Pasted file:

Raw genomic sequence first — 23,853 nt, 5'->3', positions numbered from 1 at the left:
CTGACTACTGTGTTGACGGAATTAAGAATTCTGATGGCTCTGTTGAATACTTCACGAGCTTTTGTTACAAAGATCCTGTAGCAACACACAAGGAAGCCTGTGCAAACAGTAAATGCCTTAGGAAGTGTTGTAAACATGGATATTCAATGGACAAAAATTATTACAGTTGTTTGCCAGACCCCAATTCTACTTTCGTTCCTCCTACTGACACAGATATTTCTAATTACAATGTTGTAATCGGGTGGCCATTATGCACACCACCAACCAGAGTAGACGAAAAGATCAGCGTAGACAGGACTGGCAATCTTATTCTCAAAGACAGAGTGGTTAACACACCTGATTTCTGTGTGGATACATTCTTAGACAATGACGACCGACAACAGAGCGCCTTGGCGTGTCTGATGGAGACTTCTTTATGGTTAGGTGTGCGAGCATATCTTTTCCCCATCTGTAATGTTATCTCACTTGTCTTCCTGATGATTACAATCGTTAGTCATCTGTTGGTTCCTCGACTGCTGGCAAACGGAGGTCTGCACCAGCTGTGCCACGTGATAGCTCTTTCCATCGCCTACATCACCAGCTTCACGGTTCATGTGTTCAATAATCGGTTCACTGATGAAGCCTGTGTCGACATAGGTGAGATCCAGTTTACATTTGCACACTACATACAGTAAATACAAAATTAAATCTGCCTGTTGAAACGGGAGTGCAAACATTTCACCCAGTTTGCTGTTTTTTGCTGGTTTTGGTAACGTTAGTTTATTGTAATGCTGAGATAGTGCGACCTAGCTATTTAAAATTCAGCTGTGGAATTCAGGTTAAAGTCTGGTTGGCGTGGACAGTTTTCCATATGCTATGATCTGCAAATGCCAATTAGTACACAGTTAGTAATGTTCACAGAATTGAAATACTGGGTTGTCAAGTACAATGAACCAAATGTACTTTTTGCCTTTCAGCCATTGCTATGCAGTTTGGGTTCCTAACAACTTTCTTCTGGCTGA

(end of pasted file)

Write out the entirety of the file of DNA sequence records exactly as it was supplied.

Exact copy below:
Raw genomic sequence first — 23,853 nt, 5'->3', positions numbered from 1 at the left:
CTGACTACTGTGTTGACGGAATTAAGAATTCTGATGGCTCTGTTGAATACTTCACGAGCTTTTGTTACAAAGATCCTGTAGCAACACACAAGGAAGCCTGTGCAAACAGTAAATGCCTTAGGAAGTGTTGTAAACATGGATATTCAATGGACAAAAATTATTACAGTTGTTTGCCAGACCCCAATTCTACTTTCGTTCCTCCTACTGACACAGATATTTCTAATTACAATGTTGTAATCGGGTGGCCATTATGCACACCACCAACCAGAGTAGACGAAAAGATCAGCGTAGACAGGACTGGCAATCTTATTCTCAAAGACAGAGTGGTTAACACACCTGATTTCTGTGTGGATACATTCTTAGACAATGACGACCGACAACAGAGCGCCTTGGCGTGTCTGATGGAGACTTCTTTATGGTTAGGTGTGCGAGCATATCTTTTCCCCATCTGTAATGTTATCTCACTTGTCTTCCTGATGATTACAATCGTTAGTCATCTGTTGGTTCCTCGACTGCTGGCAAACGGAGGTCTGCACCAGCTGTGCCACGTGATAGCTCTTTCCATCGCCTACATCACCAGCTTCACGGTTCATGTGTTCAATAATCGGTTCACTGATGAAGCCTGTGTCGACATAGGTGAGATCCAGTTTACATTTGCACACTACATACAGTAAATACAAAATTAAATCTGCCTGTTGAAACGGGAGTGCAAACATTTCACCCAGTTTGCTGTTTTTTGCTGGTTTTGGTAACGTTAGTTTATTGTAATGCTGAGATAGTGCGACCTAGCTATTTAAAATTCAGCTGTGGAATTCAGGTTAAAGTCTGGTTGGCGTGGACAGTTTTCCATATGCTATGATCTGCAAATGCCAATTAGTACACAGTTAGTAATGTTCACAGAATTGAAATACTGGGTTGTCAAGTACAATGAACCAAATGTACTTTTTGCCTTTCAGCCATTGCTATGCAGTTTGGGTTCCTAACAACTTTCTTCTGGCTGA